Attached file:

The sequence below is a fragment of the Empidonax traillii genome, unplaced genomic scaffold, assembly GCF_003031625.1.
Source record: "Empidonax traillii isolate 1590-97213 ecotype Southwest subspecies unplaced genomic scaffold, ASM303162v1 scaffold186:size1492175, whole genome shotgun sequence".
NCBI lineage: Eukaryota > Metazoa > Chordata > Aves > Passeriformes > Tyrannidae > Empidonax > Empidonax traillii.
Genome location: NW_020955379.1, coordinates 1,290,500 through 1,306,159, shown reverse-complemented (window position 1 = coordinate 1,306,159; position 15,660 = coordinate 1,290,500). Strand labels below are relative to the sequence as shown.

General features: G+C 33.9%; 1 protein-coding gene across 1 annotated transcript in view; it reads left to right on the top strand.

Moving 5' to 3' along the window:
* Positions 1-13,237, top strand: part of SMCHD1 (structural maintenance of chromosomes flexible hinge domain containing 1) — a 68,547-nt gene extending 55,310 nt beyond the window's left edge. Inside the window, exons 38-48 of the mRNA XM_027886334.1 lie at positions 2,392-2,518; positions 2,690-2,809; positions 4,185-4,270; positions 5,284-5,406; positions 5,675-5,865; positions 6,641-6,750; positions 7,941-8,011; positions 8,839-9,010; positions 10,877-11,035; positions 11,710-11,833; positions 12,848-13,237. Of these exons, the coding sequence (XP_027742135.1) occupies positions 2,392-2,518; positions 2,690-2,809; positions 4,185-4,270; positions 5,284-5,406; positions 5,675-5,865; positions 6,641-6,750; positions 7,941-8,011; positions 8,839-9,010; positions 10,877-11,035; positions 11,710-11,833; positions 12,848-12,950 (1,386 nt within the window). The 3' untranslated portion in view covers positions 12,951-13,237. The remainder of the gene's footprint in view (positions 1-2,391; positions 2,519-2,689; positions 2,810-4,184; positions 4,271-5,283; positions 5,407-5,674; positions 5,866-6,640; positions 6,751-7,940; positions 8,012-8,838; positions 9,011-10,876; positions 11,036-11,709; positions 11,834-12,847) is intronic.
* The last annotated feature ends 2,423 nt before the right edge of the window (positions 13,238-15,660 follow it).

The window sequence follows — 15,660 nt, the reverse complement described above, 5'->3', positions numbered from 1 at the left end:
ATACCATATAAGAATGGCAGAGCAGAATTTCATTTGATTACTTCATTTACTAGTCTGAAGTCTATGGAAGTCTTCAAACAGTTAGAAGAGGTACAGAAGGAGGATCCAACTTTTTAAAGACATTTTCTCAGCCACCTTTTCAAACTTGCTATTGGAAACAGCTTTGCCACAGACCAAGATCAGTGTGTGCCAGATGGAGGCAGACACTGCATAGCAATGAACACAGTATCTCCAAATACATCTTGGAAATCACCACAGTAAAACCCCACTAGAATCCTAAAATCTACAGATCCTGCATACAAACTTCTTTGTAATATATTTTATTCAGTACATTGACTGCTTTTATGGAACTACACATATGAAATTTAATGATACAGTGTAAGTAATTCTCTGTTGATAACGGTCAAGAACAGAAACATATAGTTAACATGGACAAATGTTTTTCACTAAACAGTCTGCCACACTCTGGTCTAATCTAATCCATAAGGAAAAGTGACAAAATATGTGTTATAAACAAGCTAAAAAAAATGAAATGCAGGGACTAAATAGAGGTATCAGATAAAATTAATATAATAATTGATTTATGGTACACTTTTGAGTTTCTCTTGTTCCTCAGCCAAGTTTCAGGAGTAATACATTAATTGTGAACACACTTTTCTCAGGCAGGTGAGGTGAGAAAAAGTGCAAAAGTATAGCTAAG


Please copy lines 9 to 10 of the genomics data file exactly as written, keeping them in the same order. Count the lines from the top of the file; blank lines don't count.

The window sequence follows — 15,660 nt, the reverse complement described above, 5'->3', positions numbered from 1 at the left end:
ATACCATATAAGAATGGCAGAGCAGAATTTCATTTGATTACTTCATTTACTAGTCTGAAGTCTATGGAAGTCTTCAAACAGTTAGAAGAGGTACAGAAGGAGGATCCAACTTTTTAAAGACATTTTCTCAGCCACCTTTTCAAACTTGCTATTGGAAACAGCTTTGCCACAGACCAAGATCAGTGTGTGCCAGATGGAGGCAGACACTGCATAGCAATGAACACAGTATCTCCAAATACATCTTGGAAATCACCACAGTAAAACCCCACTAGAATCCTAAAATCTACAGATCCTGCATACAAACTTCTTTGTAATATATTTTATTCAGTACATTGACTGCTTTTATGGAACTACACATATGAAATTTAATGATACAGTGTAAGTAATTCTCTGTTGATAACGGTCAAGAACAGAAACATATAGTTAACATGGACAAATGTTTTTCACTAAACAGTCTGCCACACTCTGGTCTAATCTAATCCATAAGGAAAAGTGACAAAATATGTGTTATAAACAAGCTAAAAAAAATGAAATGCAGGGACTAAATAGAGGTATCAGATAAAATTAATATAATAATTGATTTATGGTACACTTTTGAGTTTCTCTTGTTCCTCAGCCAAGTTTCAGGAGTAATACATTAATTGTGAACACACTTTTCTCAGGCAGGTGAGGTGAGAAAAAGTGCAAAAGTATAGCTAAG